Wisdom, bias, and balance: Toward a process-sensitive measurement of wisdom-related cognition.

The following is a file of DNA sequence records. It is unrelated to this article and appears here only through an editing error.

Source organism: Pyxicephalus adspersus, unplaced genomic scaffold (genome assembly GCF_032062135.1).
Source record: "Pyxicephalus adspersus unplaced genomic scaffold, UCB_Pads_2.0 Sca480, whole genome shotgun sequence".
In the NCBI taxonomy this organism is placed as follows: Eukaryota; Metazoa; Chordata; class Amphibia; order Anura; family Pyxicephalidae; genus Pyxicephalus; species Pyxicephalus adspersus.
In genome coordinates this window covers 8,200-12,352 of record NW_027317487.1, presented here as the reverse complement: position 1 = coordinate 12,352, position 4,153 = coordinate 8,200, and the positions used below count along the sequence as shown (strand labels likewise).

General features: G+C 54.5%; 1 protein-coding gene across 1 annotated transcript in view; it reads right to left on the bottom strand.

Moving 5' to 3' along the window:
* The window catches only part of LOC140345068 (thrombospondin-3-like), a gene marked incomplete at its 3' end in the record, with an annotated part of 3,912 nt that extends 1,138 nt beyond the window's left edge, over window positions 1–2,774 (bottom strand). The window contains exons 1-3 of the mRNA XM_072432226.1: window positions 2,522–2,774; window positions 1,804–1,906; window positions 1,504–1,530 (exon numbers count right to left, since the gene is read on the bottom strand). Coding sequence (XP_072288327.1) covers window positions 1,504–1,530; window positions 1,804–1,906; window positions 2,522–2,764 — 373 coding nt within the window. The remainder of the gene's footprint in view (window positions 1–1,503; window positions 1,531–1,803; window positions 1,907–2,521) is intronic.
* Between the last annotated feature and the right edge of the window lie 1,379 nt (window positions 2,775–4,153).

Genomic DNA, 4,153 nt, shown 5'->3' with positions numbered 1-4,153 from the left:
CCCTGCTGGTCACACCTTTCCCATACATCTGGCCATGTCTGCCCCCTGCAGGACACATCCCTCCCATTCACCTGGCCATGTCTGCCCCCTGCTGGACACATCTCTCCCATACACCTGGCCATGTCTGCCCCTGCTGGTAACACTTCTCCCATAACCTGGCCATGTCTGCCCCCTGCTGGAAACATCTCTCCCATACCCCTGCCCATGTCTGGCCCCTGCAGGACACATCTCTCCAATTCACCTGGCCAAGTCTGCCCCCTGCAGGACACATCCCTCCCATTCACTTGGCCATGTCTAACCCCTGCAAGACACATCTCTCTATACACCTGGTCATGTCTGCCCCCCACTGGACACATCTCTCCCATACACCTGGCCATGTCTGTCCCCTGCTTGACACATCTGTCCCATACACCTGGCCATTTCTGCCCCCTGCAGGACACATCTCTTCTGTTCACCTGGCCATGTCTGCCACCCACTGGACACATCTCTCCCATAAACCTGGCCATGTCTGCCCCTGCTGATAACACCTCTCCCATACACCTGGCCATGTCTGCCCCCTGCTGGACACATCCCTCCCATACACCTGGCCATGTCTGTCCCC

[Correction Notice: An Erratum for this article was reported in Vol 115(6) of Journal of Personality and Social Psychology (see record 2018-63189-002). In the article, the original supplemental material has been revised to include a clarifying note to the Tests of model fit over larger sample (Samples C–G) section and post-peer review analyses added to the Post-peer review Factor Analytic Tests section. All versions of this article have been corrected.] Philosophers and behavioral scientists refer to wisdom as unbiased reasoning that guides one toward a balance of interests and promotes a good life. However, major instruments developed to test wisdom appear biased, and it is unclear whether they capture balance-related tendencies. We examined whether shifting from global, de-contextualized reports to state-level reports about concrete situations provides a less biased method to assess wise reasoning (e.g., intellectual humility, recognition of uncertainty and change, consideration of the broader context at hand and perspectives of others, integration of these perspectives or compromise), which may be aligned with the notion of balancing interests. Results of a large-scale psychometric investigation (N = 4,463) revealed that the novel Situated WIse Reasoning Scale (SWIS) is reliable and appears independent of psychological biases (attribution bias, bias blind spot, self-deception, and impression management), whereas global wisdom reports are subject to such biases. Moreover, SWIS scores were positively related to indices of living well (e.g., adaptive emotion regulation, mindfulness), and balancing of cooperative and self-protective interests, goals (influence-vs.-adjustment), and causal inferences about conflict (attribution to the self-vs.-other party). In contrast, global wisdom reports were unrelated or negatively related to balance-related measures. Notably, people showed modest within-person consistency in wise reasoning across situations or over time, suggesting that a single-shot measurement may be insufficient for whole understanding of trait-level wisdom. We discuss theoretical and practical implications for research on wisdom, judgment and decision making, well-being, and prosociality. (PsycINFO Database Record (c) 2018 APA, all rights reserved)